Is it just me?
pkeets at hotmail.com
Sat Jun 19 22:32:27 CDT 2004
>Well, a couple of weeks back I finally got to hear the 2 new songs. I have
>to be honest and
say that I think they are terrible - well, terrrible by Who standards anyhow
- RGLB sounds like it could have been a Morrissey single, lol. If they had
been released as PT solo records they might have been acceptable, but this
is patently not The Who and anyone who believes it is must be deluding
As usual, Whofans are full of complaints about the two tracks. I've heard
some comments like yours, Paul. Some others have complained specifically
about the production and at least one about digital recording instead of
analog. Some have said the lyrics are weak and some think the lyrics are
fine and the music is weak. At least one fan complained because the tracks
didn't include The Who's trademark synthesizers and prog rock effects. The
moral of this story is that you can't please everybody, so you just have to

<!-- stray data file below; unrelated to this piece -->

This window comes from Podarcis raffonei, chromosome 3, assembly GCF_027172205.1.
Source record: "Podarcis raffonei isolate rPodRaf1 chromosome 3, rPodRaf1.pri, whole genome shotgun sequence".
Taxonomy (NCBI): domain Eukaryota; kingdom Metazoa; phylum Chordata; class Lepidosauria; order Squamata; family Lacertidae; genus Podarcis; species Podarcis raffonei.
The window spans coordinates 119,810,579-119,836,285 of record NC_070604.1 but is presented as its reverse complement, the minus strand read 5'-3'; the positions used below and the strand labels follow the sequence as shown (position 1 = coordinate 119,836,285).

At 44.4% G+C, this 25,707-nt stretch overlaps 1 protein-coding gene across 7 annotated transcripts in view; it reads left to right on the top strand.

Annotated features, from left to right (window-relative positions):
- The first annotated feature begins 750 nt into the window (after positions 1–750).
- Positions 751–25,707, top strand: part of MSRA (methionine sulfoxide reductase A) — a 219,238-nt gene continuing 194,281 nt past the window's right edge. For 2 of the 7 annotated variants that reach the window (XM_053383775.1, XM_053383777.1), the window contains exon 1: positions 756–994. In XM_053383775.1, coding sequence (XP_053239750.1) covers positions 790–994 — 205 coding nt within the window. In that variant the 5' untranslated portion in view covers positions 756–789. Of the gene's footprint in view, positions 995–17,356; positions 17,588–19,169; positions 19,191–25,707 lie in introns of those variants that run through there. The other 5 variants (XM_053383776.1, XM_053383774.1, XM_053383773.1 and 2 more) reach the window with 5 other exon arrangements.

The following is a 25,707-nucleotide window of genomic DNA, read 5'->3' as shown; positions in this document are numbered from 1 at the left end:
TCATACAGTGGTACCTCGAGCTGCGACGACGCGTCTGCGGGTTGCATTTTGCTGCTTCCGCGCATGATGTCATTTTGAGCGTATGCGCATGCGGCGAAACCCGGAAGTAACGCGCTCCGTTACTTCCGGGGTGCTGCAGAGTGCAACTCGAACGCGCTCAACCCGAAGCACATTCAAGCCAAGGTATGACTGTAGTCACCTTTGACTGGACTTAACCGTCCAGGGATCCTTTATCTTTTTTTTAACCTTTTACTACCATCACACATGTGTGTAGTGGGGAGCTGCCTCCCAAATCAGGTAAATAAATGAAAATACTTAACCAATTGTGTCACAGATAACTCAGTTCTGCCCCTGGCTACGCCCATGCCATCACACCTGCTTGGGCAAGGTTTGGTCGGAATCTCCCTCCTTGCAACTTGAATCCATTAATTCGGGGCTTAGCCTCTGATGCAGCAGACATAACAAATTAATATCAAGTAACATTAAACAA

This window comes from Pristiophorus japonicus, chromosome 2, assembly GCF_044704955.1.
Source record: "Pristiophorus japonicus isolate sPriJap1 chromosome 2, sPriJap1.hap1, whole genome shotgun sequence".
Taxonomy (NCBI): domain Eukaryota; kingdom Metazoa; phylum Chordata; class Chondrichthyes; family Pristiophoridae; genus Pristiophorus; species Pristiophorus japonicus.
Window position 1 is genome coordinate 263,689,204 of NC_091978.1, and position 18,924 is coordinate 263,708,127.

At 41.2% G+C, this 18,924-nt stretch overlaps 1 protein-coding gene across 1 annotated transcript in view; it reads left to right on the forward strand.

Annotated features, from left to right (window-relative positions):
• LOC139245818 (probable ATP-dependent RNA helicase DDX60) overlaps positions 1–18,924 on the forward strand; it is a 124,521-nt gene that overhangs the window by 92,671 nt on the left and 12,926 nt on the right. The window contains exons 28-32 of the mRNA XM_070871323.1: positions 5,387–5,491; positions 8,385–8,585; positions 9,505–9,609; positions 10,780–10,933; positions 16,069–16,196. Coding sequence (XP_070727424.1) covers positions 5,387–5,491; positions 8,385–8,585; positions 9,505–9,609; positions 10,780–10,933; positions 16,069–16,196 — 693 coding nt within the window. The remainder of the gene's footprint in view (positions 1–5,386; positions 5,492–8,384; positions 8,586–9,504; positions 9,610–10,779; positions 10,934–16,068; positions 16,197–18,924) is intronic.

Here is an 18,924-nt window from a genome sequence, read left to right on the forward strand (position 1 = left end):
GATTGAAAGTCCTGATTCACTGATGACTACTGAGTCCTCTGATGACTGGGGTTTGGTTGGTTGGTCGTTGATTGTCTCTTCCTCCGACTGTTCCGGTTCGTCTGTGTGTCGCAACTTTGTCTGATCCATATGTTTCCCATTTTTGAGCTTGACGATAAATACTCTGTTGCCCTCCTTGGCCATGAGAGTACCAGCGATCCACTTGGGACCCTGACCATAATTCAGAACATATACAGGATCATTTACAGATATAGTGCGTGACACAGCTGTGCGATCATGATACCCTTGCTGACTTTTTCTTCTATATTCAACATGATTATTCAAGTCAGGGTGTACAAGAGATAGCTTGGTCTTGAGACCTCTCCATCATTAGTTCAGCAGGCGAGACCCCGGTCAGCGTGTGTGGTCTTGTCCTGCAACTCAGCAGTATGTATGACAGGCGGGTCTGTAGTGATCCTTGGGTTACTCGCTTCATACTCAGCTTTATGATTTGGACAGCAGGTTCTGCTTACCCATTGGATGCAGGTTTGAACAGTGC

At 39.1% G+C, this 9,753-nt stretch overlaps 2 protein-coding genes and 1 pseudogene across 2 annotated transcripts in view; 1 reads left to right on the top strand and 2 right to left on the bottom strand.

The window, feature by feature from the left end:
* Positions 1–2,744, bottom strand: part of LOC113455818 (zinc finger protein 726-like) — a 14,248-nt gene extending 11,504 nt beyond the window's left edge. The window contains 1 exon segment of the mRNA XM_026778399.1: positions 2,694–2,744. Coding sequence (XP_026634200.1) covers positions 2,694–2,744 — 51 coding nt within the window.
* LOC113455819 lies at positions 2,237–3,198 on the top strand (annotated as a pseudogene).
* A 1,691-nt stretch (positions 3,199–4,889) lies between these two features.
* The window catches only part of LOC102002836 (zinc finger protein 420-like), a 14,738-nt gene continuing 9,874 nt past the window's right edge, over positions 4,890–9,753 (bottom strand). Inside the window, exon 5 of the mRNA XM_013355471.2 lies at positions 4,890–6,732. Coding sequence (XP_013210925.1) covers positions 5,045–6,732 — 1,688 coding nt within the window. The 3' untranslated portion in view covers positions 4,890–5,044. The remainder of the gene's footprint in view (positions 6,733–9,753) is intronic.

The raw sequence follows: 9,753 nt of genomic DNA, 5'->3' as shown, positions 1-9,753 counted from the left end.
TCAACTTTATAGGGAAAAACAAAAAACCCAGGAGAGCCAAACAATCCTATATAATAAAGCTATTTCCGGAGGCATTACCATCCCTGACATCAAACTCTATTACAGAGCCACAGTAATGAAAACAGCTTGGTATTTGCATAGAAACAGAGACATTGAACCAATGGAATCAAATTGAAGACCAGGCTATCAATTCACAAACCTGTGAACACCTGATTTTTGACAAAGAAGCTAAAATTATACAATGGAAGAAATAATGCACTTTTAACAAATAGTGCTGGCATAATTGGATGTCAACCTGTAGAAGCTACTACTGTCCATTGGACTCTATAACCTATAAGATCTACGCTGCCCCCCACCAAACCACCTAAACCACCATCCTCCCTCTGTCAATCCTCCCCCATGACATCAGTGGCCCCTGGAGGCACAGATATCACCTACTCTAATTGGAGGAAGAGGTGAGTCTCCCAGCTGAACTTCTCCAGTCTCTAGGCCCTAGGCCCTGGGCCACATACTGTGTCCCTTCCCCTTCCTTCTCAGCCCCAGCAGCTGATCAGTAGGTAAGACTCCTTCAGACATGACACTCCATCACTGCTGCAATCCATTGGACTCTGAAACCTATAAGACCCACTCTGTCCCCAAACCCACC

please yourself. ;)
That said, I was disappointed with the tracks, myself, because I don't think
they spent enough time on them. I did post a comment a while back that the
remaining Beatles had recorded a song together on a DAT recorder and
released the results. No muss, no fuss, no production problems. The result
was simple and unpolished. However, I'm thinking now that this is not the
right strategy for Who2.
For one thing, the simplicity and return to basics trend has passed its
peak, and now albums are becoming more polished again. (Anybody agree?
Disagree? Is this right?) And then the main point: The Who have made a
phenomenonal return by hitting with everything they've got. A new album is
not the time to wimp out, to make half an effort, or to back up into it with
dire predictions of failure. The new album should be Who2 with all guns
blazing. Big bass, big power chords, big drums, scintillating keyboards,
primal screams. Balanced, of course, by a few lovely, delicate, sensitive
seekings in between. Quad II, anyone?
I think the lyrics on RGLB are terrific and ORW average, but the music fails
on both. Good lyrics are important, but as David Gilmour says, the music
has got to come first. If it doesn't catch your ear playing behind ten
thousand other distractions, then no one will ever listen to hear the
lyrics. The Who knew this in 1967.
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